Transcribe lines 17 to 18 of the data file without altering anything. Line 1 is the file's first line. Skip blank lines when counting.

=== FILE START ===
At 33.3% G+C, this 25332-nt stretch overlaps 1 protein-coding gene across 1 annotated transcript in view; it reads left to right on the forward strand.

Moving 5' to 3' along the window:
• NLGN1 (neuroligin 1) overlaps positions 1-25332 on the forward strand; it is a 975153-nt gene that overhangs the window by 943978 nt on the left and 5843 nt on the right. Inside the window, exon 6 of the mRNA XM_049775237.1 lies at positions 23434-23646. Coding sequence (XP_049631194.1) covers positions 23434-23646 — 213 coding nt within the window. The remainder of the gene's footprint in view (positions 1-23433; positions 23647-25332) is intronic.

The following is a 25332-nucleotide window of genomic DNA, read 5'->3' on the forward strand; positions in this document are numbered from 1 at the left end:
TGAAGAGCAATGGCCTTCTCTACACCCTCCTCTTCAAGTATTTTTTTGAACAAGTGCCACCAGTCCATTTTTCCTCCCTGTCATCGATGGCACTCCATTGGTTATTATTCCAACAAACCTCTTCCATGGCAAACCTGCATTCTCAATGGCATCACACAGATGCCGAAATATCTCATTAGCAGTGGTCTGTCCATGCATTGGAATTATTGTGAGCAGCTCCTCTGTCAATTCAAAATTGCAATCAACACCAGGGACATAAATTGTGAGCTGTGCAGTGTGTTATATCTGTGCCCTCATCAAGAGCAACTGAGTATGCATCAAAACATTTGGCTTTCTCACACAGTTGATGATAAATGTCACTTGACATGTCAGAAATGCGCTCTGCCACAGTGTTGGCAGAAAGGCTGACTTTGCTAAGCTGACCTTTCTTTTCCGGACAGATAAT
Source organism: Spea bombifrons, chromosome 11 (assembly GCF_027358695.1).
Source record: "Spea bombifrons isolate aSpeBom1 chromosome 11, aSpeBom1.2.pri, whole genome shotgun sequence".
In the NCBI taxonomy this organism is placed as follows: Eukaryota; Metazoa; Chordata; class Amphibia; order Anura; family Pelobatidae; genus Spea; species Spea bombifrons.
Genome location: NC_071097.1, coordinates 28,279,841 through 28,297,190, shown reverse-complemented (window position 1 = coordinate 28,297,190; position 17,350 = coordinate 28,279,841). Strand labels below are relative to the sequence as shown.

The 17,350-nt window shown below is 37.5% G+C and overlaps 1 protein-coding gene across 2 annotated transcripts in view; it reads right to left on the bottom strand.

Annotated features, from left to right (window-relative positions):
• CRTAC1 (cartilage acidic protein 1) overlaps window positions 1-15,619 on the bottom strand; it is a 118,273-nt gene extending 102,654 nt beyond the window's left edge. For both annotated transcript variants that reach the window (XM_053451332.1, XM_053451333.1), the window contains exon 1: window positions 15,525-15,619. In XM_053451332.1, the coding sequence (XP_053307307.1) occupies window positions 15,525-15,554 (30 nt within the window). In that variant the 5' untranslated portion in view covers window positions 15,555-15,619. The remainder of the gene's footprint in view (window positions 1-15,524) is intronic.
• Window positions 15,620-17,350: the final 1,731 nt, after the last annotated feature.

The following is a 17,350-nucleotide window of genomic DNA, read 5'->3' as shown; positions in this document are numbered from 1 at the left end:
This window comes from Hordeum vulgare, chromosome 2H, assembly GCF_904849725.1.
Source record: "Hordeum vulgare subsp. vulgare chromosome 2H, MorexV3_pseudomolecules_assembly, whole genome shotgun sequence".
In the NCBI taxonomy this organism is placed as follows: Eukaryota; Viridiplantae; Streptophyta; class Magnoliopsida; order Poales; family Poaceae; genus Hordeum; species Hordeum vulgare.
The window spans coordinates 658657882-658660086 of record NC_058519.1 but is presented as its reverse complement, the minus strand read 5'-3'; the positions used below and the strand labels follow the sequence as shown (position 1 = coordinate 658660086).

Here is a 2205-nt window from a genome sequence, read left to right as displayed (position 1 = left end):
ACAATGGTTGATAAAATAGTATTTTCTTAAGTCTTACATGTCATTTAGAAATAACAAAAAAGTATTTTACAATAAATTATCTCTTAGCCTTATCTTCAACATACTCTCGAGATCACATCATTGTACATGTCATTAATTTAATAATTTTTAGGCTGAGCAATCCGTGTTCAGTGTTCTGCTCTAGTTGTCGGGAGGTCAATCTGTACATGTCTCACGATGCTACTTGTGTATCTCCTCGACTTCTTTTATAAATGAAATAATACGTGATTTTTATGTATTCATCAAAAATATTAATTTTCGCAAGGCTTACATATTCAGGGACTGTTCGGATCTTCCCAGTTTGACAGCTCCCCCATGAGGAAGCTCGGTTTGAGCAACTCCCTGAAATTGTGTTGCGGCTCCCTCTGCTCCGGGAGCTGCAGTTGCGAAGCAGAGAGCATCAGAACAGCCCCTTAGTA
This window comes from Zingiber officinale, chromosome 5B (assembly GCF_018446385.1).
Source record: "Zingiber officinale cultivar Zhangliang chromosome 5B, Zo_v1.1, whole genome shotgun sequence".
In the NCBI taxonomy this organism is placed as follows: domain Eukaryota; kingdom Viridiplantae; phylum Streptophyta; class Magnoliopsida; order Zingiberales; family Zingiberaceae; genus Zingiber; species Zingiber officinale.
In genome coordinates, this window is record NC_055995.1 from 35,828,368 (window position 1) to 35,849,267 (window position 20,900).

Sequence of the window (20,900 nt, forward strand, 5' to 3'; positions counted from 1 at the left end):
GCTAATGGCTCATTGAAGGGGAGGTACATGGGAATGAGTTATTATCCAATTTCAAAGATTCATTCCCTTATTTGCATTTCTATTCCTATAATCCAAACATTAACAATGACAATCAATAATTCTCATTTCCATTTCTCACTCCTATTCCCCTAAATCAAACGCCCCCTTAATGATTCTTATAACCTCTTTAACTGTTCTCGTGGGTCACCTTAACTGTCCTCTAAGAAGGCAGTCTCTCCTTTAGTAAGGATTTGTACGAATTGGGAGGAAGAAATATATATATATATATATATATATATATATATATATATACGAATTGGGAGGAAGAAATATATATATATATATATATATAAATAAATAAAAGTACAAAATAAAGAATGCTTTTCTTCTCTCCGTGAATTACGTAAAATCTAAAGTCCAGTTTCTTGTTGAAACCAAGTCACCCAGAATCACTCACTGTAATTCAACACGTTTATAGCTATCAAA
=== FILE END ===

In the NCBI taxonomy this organism is placed as follows: Eukaryota; Viridiplantae; Streptophyta; class Magnoliopsida; order Poales; family Poaceae; genus Hordeum; species Hordeum vulgare.
The window spans coordinates 658657882-658660086 of record NC_058519.1 but is presented as its reverse complement, the minus strand read 5'-3'; the positions used below and the strand labels follow the sequence as shown (position 1 = coordinate 658660086).